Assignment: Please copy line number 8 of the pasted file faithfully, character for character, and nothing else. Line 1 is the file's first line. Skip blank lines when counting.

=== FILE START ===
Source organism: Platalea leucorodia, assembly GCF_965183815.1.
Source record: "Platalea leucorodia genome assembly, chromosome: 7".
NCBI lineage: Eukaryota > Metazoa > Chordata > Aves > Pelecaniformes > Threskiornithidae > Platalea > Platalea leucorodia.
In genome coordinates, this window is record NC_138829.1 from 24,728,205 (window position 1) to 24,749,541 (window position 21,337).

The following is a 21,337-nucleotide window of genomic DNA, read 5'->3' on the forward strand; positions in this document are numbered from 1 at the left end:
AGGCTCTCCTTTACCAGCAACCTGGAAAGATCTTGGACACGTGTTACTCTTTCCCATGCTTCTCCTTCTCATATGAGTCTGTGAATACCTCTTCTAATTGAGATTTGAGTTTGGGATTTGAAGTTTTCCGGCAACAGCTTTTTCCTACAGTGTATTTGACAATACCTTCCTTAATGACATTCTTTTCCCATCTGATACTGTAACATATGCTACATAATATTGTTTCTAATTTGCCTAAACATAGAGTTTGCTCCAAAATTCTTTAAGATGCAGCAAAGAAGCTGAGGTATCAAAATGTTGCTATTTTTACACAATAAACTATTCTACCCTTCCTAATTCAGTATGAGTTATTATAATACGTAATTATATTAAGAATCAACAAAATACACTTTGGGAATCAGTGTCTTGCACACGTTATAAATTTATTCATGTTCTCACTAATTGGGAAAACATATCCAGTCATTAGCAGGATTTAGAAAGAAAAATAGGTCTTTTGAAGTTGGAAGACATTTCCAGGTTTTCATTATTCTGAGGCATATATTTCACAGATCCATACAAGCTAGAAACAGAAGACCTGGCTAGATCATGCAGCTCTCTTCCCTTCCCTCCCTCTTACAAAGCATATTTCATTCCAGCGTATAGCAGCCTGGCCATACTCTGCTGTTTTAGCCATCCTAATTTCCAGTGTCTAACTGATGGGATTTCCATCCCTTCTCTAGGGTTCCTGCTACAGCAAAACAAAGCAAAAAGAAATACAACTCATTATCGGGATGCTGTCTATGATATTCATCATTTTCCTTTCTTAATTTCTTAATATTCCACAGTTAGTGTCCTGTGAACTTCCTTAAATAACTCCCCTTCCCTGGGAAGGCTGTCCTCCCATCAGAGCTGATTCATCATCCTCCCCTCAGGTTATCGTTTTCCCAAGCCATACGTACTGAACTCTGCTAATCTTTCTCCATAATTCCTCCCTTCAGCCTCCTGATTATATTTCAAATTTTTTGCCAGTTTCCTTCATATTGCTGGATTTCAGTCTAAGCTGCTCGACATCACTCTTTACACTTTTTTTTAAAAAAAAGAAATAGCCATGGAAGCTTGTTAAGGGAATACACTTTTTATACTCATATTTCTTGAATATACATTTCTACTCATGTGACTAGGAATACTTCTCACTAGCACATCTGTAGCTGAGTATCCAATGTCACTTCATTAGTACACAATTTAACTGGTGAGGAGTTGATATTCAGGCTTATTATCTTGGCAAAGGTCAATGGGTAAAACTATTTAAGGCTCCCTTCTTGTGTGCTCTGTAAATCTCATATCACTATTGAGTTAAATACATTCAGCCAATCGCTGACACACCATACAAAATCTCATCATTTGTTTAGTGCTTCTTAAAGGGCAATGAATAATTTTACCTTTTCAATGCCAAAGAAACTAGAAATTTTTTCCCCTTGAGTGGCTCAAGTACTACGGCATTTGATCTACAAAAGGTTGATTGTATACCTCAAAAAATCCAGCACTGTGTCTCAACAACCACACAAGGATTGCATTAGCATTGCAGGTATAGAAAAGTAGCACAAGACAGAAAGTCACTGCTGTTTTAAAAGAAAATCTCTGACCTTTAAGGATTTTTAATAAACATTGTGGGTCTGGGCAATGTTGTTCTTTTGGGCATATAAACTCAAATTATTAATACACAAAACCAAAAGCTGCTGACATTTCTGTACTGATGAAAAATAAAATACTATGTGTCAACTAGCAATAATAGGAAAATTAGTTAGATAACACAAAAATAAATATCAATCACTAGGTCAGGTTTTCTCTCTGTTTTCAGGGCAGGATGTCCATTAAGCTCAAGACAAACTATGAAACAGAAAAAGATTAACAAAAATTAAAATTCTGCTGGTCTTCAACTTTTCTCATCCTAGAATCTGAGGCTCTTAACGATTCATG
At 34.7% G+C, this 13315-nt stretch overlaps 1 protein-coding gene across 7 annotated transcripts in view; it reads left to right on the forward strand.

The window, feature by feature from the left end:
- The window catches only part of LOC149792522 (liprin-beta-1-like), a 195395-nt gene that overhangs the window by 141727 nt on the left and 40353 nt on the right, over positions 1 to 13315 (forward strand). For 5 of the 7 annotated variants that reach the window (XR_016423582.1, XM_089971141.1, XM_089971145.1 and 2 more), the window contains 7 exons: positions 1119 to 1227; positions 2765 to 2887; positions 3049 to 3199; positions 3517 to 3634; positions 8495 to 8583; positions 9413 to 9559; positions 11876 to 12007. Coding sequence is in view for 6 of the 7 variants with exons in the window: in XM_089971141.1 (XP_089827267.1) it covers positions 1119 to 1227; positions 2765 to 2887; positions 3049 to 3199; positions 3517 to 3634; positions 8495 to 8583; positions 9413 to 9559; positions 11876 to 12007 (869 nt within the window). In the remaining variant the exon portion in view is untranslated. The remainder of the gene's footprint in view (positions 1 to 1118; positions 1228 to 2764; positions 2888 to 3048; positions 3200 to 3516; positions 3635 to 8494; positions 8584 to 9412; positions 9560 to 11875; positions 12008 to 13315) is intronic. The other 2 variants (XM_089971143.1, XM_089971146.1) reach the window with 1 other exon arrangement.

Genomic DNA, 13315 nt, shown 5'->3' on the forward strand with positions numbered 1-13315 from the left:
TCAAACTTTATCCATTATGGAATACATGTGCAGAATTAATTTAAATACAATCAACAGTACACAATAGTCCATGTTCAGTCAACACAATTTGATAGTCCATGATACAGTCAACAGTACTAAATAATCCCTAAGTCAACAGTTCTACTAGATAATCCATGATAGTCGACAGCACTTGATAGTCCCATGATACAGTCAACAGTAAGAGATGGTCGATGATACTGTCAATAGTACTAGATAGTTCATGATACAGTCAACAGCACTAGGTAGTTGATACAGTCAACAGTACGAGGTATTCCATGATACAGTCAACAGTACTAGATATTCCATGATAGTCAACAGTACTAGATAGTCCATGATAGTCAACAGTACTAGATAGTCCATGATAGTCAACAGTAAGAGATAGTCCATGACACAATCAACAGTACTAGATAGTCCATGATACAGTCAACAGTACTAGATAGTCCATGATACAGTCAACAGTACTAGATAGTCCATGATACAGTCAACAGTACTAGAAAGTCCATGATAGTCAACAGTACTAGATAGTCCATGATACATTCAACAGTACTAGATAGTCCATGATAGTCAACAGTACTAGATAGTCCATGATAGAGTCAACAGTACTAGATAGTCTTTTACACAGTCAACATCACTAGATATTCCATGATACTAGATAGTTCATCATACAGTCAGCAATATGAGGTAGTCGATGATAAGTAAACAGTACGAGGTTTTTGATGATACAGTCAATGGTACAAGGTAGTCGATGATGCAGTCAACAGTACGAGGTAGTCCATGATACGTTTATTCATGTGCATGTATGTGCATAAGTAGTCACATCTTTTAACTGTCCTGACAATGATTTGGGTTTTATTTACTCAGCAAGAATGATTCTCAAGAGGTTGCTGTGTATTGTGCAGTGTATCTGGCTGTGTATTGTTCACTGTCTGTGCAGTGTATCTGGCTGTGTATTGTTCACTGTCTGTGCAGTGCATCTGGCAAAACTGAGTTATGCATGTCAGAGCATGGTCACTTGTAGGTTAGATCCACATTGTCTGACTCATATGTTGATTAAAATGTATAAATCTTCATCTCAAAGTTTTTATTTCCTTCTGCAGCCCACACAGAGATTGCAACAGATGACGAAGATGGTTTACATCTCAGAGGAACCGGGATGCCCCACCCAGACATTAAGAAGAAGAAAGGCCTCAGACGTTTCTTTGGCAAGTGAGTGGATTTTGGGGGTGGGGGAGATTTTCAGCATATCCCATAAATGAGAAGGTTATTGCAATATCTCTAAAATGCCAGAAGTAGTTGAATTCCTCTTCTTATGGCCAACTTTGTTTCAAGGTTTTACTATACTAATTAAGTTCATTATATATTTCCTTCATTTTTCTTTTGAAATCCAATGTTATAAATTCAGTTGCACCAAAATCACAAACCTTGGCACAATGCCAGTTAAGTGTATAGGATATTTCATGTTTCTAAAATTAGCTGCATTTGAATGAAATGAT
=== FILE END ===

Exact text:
The window, feature by feature from the left end: